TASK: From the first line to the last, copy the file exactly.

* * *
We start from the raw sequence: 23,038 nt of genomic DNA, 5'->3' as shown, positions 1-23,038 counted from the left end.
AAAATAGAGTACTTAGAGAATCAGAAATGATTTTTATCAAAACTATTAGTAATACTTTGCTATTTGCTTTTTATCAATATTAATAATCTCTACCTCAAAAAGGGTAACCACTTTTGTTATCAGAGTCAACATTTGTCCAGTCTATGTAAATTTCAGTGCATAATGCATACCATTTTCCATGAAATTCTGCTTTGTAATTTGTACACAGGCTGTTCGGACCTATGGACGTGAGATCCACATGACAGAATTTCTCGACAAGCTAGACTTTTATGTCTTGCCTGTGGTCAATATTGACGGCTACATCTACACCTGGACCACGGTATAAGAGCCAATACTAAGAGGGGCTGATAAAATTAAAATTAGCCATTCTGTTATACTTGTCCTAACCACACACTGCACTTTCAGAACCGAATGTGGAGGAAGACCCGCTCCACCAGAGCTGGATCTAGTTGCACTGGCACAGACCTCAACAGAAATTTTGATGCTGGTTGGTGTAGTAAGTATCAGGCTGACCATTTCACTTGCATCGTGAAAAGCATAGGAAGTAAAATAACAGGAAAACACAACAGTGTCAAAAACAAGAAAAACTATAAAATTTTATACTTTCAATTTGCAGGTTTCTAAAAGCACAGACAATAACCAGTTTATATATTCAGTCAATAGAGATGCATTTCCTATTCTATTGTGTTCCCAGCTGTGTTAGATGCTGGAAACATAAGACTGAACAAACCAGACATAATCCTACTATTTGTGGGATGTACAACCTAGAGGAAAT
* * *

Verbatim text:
We start from the raw sequence: 23,038 nt of genomic DNA, 5'->3' as shown, positions 1-23,038 counted from the left end.
AAAATAGAGTACTTAGAGAATCAGAAATGATTTTTATCAAAACTATTAGTAATACTTTGCTATTTGCTTTTTATCAATATTAATAATCTCTACCTCAAAAAGGGTAACCACTTTTGTTATCAGAGTCAACATTTGTCCAGTCTATGTAAATTTCAGTGCATAATGCATACCATTTTCCATGAAATTCTGCTTTGTAATTTGTACACAGGCTGTTCGGACCTATGGACGTGAGATCCACATGACAGAATTTCTCGACAAGCTAGACTTTTATGTCTTGCCTGTGGTCAATATTGACGGCTACATCTACACCTGGACCACGGTATAAGAGCCAATACTAAGAGGGGCTGATAAAATTAAAATTAGCCATTCTGTTATACTTGTCCTAACCACACACTGCACTTTCAGAACCGAATGTGGAGGAAGACCCGCTCCACCAGAGCTGGATCTAGTTGCACTGGCACAGACCTCAACAGAAATTTTGATGCTGGTTGGTGTAGTAAGTATCAGGCTGACCATTTCACTTGCATCGTGAAAAGCATAGGAAGTAAAATAACAGGAAAACACAACAGTGTCAAAAACAAGAAAAACTATAAAATTTTATACTTTCAATTTGCAGGTTTCTAAAAGCACAGACAATAACCAGTTTATATATTCAGTCAATAGAGATGCATTTCCTATTCTATTGTGTTCCCAGCTGTGTTAGATGCTGGAAACATAAGACTGAACAAACCAGACATAATCCTACTATTTGTGGGATGTACAACCTAGAGGAAAT